Why You Try To Do Something, Not Try And Do It

When we fail, we often say we'll try and do better. Damn! We just failed again. The correct expression is "try to", not "try and".

Picture: Getty Images/Matt King

Consultant and fellow tech scribe Justin Warren summed the reason why neatly in a recent tweet:

The reasoning here is a good way to remember the rule: you can't "try not and", so you shouldn't write "try and" either. You "try to", or you "try not to". Simple.

I'll admit that I have frequently been guilty of this error in the past. I will try to do better. Accuracy matters.

Lifehacker's Mind Your Language column offers bossy advice on improving your writing.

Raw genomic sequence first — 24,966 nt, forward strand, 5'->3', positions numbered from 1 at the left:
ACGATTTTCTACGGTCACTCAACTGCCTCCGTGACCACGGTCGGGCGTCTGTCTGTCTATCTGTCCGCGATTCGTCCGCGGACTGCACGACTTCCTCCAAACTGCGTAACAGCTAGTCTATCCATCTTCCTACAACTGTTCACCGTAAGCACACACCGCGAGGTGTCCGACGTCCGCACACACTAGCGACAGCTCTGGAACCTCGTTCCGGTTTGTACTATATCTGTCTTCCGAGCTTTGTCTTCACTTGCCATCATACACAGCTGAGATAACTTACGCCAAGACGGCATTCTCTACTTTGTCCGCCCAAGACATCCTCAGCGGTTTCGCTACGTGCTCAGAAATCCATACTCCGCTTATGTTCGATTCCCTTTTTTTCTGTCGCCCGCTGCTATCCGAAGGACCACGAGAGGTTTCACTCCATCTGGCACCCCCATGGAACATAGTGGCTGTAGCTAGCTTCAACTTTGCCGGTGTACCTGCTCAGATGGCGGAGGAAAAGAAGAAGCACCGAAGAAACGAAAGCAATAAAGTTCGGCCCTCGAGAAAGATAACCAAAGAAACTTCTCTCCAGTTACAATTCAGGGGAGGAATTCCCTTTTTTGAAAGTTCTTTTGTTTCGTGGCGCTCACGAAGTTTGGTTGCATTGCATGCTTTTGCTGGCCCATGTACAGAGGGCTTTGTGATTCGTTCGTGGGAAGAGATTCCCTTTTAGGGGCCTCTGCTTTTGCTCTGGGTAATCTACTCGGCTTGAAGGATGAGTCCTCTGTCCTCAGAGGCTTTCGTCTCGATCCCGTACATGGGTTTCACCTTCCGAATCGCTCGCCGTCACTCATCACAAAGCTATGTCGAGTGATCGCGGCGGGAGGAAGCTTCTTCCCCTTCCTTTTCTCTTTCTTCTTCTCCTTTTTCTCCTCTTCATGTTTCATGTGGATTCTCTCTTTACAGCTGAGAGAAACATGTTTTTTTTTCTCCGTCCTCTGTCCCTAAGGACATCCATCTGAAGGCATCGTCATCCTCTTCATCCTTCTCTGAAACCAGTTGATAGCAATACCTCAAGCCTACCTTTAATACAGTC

Maybe they are just being confident when they say they are going to try AND do something. As in I am going to 'try and eat that hamburger'; I tried and then I did it.
    But I guess as a paraphrased Yoda once (kind of) said, I will either eat, or not eat that hamburger; there is no try.

      That makes no sense. It would still be try to eat that hamburger.

    Be more positive and just do it, none of this try to do it.

      Agreed. As much of a slogan as it is... Just do it.

    "try and"
    "not try and"

      or "Try and not"

        Yeah. Can we get an edit to this article clarifying that Justin Warren is a douchenozzle?

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